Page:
Hope for the best, but prepare for the worst. Today it was once again time to put the summer wheels on my 9000 and change the oil; I decided it was time to visit my local dealer. This visit was long overdue– I had not seen the guys for at least a week, maybe even two.
I usually try to catch a few words with one of their veteran sales persons there. Anders has held the fort since the mid-90s. He was head hunted by the local Opel dealer as they managed to snap up the Saab franchise following GM’s take-over of Saab. They needed someone on their team with proper Saab knowledge and roots. Who better than a born and raised second generation Saab salesman?
Anders has sold six new 9-5s in our borough. Two linears, two vectors and two aeros– one of these to me. Today he was putting together an offer for a 9-5 SportCombi. The customer in question wants the works: 2.8T, navigation, metallic, etc. “Adaptive cruise control?” I asked.
“Yes, of course” Anders replied. I was impressed. A week ago I was completely unaware that adaptive cruise control would finally feature on the 2012 9-5s, and now someone was already requesting it.
A year ago, in June, Anders and I picked features for for my fjord blue 9-5. Things were very different back then. Saab’s website was incomplete and one of the snags that caught me was the auto-tiltdown action on the side mirrors. You need memory seats for that to work, and I don’t think they corrected their website to reflect that until December. I’m still extremely pleased with the result, and it’s an incredible car and one of the first BioPower versions of the MY11 9-5.
Speaking of the works, recently a reader in Radu, Romania e-mailed the SU team. Last week he took delivery of a fully loaded 9-5 2.8T. He wanted to know if he had made a mistake, trusting Saab. I answered “No.” Actually, what I really answered was:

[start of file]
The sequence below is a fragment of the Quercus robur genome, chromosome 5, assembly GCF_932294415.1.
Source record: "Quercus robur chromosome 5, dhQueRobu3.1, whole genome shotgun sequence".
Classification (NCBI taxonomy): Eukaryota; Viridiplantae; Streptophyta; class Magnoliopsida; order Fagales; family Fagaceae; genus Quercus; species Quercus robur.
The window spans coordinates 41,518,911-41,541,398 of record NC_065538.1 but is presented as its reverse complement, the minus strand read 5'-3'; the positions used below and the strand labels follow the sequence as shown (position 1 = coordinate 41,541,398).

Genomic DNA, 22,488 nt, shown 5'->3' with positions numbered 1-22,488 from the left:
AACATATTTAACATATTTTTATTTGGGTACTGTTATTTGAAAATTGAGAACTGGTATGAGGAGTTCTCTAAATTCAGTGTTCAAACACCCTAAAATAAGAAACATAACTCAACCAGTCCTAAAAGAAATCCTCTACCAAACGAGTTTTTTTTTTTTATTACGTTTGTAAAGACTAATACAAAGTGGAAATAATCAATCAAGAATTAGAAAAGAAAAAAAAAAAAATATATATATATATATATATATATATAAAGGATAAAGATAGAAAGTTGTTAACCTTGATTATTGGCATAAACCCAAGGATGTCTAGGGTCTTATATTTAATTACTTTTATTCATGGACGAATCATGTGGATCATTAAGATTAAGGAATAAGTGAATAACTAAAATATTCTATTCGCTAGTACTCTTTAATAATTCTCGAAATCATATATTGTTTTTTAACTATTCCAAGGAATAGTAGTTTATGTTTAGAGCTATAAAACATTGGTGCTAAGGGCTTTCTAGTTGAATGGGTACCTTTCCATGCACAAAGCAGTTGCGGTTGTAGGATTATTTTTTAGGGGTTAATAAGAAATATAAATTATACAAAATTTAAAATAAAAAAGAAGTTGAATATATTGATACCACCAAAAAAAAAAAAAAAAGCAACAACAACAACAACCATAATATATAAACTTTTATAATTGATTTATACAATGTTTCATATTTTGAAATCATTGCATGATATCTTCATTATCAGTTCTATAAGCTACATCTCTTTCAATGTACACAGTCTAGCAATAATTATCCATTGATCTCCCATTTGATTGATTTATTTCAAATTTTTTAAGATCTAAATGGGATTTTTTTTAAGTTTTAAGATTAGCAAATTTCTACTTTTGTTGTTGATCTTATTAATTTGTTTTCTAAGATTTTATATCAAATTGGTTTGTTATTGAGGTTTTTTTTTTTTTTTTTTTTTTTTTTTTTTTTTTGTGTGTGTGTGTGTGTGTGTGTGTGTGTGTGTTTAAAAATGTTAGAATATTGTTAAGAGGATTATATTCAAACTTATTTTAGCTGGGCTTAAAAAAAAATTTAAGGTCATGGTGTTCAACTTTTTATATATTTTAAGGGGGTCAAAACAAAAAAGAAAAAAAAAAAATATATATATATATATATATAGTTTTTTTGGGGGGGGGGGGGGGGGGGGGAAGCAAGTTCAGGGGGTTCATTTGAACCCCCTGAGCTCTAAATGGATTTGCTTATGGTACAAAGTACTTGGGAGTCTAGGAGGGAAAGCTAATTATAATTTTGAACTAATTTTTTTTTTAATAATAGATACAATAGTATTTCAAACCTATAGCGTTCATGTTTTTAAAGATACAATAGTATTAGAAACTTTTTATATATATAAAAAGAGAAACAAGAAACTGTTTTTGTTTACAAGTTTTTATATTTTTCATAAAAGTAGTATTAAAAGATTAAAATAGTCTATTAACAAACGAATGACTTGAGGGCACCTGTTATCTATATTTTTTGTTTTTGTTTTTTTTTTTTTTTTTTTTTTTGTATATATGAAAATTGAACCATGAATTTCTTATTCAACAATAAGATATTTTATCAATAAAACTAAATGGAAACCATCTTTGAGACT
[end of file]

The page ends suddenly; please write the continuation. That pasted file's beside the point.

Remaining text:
I think the answer to your question depends on yourself. How long do you plan on keeping this car? As someone who grew up with Saabs, of course I am worried about their future. Fear, uncertainty and doubt is at full play. But Saabs have saved both myself and members of my family several times. We would probably be resting underneath the soil had we chosen any different brand. I am willing to take a potential monetary loss on my new 9-5 — it is the least I could do in return!
Money, although an important factor in many of our lives, isn’t everything. You can’t take it with you to the grave. What you can do is pass your spoils on to the next generation. What better treasure, 20 years from now, than a very rare Saab 9-5? (assuming in the unlikliest case that the worst happens) Remember: all art is cheap and uninteresting until the artist buys the farm. And the 9-5 is one heckuva piece of fine art!
With this idea fresh in mind, I asked Anders what to expect from a worst-case scenario. “Why are you worried? You bought your car from us,” he told me. “It is this dealership’s problem to cover your warranty claims regardless of Saab’s fate.” Good to know. It is safe to buy a Saab in Sweden at least, and given the guarantees in the US Saab customers should feel just as comfortable plunking down the cash for a new one.
The hardest question I have ever faced surfaced back in December 2009 as I felt the last opportunity to order a new Saab was quickly deteriorating in front of my eyes. I put everything on blind faith and decided to wait. That new 9-5 was just too delicious to pass up, even if it meant possibly missing out on one of the last 9-3s to be made. In light of that, Radu’s question found me somewhat unprepared. In case Saab disappears tomorrow, make sure you have at least one new Saab in your garage. This is my advice to all of you.